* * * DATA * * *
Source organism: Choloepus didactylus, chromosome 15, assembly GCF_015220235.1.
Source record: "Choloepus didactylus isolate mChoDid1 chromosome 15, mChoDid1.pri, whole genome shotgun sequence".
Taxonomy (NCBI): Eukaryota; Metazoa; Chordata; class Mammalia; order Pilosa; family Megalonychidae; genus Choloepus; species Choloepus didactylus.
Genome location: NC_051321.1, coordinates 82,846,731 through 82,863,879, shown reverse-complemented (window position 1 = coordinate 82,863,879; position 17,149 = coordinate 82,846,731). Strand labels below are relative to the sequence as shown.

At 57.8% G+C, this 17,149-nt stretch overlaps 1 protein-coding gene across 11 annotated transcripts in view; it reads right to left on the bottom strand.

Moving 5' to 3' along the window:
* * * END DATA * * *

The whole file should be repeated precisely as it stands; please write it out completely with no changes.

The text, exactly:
Source organism: Choloepus didactylus, chromosome 15, assembly GCF_015220235.1.
Source record: "Choloepus didactylus isolate mChoDid1 chromosome 15, mChoDid1.pri, whole genome shotgun sequence".
Taxonomy (NCBI): Eukaryota; Metazoa; Chordata; class Mammalia; order Pilosa; family Megalonychidae; genus Choloepus; species Choloepus didactylus.
Genome location: NC_051321.1, coordinates 82,846,731 through 82,863,879, shown reverse-complemented (window position 1 = coordinate 82,863,879; position 17,149 = coordinate 82,846,731). Strand labels below are relative to the sequence as shown.

At 57.8% G+C, this 17,149-nt stretch overlaps 1 protein-coding gene across 11 annotated transcripts in view; it reads right to left on the bottom strand.

Moving 5' to 3' along the window: